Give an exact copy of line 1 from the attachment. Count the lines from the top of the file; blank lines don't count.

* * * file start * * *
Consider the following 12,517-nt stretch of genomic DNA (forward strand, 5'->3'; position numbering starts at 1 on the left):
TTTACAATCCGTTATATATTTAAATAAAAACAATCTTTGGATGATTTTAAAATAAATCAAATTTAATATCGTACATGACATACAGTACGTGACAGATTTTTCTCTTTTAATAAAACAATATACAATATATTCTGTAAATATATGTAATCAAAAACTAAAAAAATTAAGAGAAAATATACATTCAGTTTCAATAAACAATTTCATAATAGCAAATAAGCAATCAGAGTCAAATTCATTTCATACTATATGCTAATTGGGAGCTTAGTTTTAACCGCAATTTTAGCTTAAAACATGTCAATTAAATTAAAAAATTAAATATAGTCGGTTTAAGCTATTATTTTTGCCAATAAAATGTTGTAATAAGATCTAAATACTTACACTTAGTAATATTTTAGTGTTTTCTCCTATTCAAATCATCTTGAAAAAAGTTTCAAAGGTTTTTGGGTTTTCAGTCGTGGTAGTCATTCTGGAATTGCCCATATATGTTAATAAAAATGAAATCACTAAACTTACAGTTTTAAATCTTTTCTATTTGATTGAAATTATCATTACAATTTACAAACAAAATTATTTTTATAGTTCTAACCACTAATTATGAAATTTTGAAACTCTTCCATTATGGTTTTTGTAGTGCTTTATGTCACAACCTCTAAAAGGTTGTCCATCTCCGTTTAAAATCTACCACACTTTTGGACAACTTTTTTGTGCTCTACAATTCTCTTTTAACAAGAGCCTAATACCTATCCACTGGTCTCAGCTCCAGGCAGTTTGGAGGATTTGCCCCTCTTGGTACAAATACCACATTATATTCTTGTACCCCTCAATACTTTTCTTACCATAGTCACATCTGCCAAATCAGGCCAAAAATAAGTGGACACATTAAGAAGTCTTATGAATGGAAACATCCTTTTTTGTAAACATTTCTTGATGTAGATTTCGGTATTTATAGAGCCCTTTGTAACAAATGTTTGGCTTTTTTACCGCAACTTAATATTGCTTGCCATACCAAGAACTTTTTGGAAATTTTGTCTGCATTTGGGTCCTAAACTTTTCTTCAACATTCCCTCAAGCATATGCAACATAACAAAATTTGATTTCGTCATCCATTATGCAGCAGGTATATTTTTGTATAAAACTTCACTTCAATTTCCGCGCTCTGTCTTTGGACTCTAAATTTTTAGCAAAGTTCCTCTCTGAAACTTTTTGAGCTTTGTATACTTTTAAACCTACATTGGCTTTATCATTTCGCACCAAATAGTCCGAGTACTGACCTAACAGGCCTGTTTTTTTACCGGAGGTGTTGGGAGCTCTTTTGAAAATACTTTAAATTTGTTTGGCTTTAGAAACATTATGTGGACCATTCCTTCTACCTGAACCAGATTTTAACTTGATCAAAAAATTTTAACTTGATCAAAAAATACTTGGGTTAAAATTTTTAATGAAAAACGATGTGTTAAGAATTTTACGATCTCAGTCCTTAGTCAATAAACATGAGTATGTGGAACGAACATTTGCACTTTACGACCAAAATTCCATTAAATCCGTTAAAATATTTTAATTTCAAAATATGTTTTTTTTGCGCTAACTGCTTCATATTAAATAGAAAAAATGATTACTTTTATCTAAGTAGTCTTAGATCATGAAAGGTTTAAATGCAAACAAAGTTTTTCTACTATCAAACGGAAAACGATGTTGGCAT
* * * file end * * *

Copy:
Consider the following 12,517-nt stretch of genomic DNA (forward strand, 5'->3'; position numbering starts at 1 on the left):